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Running an Audit in Switzerland

Running an Audit in Switzerland

Updated on Monday 21st September 2015

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Running-an-Audit-in-SwitzerlandAudit requirements in Switzerland

According to the Swiss Code of Obligations, only public companies were compelled to submit audited accounts until 2008. However, starting 2008 the Audit Law provisioned all legal entities except for sole traders and Swiss partnerships are required to have their accounts audited. The new Swiss Audit Law establishes different audit requirements depending on the type of company. Swiss small and medium-sized enterprises benefit from limited audit requirements.

Types of audits in Switzerland

The Swiss legislation enabled three types of audits to be performed on companies. These types of audits are:

  • - the regular audit,
  • - the limited audit,
  • - the waivered audit.

The regular audit provisioned by Article 727 in the Code of Obligations applies to Swiss companies listed on the Stock Exchange, companies with a minimum annual turnover of 20 million CHF, companies with a balance sheet of at least 10 million CHF and Swiss companies with 50 full-time employees on an annual basis.

Limited audits apply to all types of Swiss companies that are not subject to regular audits, while companies with less than 10 full-time employees may opt for not having their accounts audited if the Swiss shareholders decide so.

With respect to other types of legal entities, such as cooperatives, associations and foundations, the main audit requirements as set out in the Swiss Commercial Code.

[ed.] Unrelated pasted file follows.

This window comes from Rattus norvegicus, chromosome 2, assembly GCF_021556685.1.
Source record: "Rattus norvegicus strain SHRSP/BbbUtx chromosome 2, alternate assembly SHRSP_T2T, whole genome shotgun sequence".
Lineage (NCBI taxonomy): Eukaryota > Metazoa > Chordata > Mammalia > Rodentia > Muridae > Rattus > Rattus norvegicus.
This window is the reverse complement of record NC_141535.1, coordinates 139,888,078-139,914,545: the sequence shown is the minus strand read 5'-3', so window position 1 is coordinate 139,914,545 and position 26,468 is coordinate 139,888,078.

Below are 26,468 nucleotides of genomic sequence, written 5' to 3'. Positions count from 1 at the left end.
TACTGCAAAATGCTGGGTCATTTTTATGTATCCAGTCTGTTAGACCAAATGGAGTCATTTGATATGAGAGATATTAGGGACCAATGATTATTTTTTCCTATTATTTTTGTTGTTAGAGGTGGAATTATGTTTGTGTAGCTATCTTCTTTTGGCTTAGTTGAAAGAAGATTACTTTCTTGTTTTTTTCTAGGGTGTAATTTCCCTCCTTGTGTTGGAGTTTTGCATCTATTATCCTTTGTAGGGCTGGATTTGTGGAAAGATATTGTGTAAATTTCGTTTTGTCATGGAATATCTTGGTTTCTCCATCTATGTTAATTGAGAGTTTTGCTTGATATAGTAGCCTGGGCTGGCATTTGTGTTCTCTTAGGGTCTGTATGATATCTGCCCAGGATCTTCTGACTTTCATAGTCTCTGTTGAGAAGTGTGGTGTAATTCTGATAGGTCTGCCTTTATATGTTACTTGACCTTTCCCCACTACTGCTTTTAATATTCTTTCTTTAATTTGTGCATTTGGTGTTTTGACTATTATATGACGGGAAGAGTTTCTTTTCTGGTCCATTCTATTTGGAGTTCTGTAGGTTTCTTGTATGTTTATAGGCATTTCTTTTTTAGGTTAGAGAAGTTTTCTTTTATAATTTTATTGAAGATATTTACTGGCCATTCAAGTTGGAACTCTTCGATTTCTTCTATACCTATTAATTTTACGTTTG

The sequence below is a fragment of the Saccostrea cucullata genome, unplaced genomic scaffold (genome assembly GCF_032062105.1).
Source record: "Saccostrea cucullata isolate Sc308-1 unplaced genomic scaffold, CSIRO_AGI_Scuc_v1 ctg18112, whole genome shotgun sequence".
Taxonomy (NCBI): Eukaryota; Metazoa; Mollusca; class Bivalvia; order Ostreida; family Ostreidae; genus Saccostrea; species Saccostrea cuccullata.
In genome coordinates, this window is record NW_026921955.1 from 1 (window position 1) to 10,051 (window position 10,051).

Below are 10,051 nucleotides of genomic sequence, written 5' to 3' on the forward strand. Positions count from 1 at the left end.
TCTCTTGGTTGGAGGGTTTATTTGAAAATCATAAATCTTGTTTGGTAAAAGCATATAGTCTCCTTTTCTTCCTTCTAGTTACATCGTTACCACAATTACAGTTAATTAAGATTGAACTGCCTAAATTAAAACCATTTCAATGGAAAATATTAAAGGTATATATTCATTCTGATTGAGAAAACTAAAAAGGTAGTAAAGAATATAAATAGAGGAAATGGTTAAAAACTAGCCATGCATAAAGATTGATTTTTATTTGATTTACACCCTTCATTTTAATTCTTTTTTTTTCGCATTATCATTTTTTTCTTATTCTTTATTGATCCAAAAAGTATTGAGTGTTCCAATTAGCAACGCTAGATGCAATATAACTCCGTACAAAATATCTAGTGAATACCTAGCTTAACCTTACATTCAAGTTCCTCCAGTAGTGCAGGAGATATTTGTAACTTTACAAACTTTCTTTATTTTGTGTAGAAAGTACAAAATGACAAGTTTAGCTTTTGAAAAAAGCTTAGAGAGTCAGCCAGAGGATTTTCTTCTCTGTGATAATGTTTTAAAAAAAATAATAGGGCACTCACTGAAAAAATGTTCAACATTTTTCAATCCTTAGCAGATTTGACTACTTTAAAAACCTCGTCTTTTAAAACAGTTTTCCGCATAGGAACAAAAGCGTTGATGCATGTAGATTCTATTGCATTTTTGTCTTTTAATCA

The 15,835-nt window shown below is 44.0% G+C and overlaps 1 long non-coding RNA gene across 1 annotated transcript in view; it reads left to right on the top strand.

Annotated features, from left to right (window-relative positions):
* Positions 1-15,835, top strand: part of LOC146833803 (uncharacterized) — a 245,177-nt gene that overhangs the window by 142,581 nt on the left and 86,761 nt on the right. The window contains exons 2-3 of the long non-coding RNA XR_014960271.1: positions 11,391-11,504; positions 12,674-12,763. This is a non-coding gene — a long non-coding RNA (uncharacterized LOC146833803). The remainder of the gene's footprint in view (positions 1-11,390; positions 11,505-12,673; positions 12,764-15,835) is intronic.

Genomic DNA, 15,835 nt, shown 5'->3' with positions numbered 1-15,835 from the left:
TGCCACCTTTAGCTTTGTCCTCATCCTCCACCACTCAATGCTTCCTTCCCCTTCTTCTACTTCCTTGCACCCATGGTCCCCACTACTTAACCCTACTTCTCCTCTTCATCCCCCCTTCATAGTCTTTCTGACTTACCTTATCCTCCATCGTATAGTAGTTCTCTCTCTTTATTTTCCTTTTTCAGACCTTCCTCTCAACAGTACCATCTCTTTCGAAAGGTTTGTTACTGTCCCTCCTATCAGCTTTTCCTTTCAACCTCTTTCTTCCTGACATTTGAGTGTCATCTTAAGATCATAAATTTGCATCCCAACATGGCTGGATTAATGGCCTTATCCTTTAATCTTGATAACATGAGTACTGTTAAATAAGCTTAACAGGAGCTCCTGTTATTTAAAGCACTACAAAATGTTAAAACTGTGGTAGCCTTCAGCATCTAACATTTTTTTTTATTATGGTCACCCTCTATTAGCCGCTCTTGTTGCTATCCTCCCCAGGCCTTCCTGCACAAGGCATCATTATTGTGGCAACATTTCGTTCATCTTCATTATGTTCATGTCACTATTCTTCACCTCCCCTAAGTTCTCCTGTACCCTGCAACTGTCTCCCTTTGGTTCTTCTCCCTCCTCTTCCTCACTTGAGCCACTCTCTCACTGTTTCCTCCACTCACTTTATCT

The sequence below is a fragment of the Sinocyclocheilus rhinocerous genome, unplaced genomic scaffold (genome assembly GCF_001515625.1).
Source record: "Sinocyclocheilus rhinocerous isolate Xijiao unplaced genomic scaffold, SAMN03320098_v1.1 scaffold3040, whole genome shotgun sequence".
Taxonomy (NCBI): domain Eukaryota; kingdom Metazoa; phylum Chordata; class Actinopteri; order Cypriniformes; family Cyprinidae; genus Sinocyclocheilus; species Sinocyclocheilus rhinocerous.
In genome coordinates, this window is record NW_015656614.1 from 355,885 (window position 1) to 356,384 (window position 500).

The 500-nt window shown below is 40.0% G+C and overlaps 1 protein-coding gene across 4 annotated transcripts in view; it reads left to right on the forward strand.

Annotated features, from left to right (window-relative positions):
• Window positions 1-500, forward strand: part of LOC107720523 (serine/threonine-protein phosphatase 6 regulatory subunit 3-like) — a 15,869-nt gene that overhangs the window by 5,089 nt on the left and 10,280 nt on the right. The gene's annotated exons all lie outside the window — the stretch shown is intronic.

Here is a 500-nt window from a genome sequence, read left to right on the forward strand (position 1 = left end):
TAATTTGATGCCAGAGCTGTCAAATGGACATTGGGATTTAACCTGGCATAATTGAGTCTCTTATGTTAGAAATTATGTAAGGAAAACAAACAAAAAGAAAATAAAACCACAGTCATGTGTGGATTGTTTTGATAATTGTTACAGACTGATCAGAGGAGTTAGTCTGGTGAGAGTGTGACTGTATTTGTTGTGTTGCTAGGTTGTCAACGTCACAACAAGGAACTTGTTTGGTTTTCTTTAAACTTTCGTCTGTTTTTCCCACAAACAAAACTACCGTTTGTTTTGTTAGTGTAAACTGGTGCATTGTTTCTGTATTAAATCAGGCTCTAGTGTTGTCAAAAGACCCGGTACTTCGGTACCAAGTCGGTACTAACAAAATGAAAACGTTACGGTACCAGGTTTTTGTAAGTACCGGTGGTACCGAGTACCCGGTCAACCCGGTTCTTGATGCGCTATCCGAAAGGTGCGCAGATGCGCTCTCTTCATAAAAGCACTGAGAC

Audit filing requirements in Switzerland

For companies with the obligation of filing statements of their audited accounts, the statutory financial statement must be prepared and filed by the Swiss company’s board of directors within six months after the end of the financial year. Also, the shareholders must approve the accounts during the annual general meeting. Swiss private companies are not required to make their audited financial statements public. Non-consolidated financial statements must be filed with the annual tax return with the Swiss tax authorities.

Foreign companies with business activities in Switzerland must abide by the national auditing standards or by the International Standards on Auditing, if the subsidiary or branch office must report to the parent company abroad.

For complete information about the Audit Law and for audit services please contact our law firm in Switzerland.

 

 

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